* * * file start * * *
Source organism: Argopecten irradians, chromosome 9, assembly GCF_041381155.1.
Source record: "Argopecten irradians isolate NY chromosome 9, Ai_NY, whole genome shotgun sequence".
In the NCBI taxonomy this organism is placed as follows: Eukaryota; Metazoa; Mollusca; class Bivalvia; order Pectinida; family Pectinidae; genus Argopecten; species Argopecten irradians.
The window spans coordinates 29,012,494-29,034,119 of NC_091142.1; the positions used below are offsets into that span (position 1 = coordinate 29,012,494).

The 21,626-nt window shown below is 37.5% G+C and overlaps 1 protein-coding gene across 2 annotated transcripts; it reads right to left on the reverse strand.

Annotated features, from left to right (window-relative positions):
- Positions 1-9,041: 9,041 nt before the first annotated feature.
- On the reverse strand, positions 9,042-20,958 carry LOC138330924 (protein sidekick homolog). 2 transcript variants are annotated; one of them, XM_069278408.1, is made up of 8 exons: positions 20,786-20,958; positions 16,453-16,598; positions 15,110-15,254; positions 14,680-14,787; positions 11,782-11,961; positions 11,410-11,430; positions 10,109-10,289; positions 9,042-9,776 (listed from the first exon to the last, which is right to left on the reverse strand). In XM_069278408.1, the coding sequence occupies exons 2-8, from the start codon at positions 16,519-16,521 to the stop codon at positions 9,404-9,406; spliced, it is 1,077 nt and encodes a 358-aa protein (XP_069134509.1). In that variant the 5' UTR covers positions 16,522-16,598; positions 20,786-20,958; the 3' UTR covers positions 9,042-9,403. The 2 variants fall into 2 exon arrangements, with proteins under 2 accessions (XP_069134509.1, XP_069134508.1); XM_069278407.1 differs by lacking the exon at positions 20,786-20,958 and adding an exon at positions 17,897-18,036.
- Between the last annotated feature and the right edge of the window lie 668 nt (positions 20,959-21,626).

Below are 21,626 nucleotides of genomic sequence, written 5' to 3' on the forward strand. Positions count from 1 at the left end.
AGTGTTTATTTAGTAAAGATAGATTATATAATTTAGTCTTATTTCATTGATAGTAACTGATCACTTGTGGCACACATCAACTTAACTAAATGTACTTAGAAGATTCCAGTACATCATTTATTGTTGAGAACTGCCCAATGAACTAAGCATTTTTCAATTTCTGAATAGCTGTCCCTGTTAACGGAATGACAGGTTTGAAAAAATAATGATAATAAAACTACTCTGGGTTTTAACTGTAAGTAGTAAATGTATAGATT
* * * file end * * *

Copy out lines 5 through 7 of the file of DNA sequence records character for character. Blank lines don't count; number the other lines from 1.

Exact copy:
The 21,626-nt window shown below is 37.5% G+C and overlaps 1 protein-coding gene across 2 annotated transcripts; it reads right to left on the reverse strand.

Annotated features, from left to right (window-relative positions):
- Positions 1-9,041: 9,041 nt before the first annotated feature.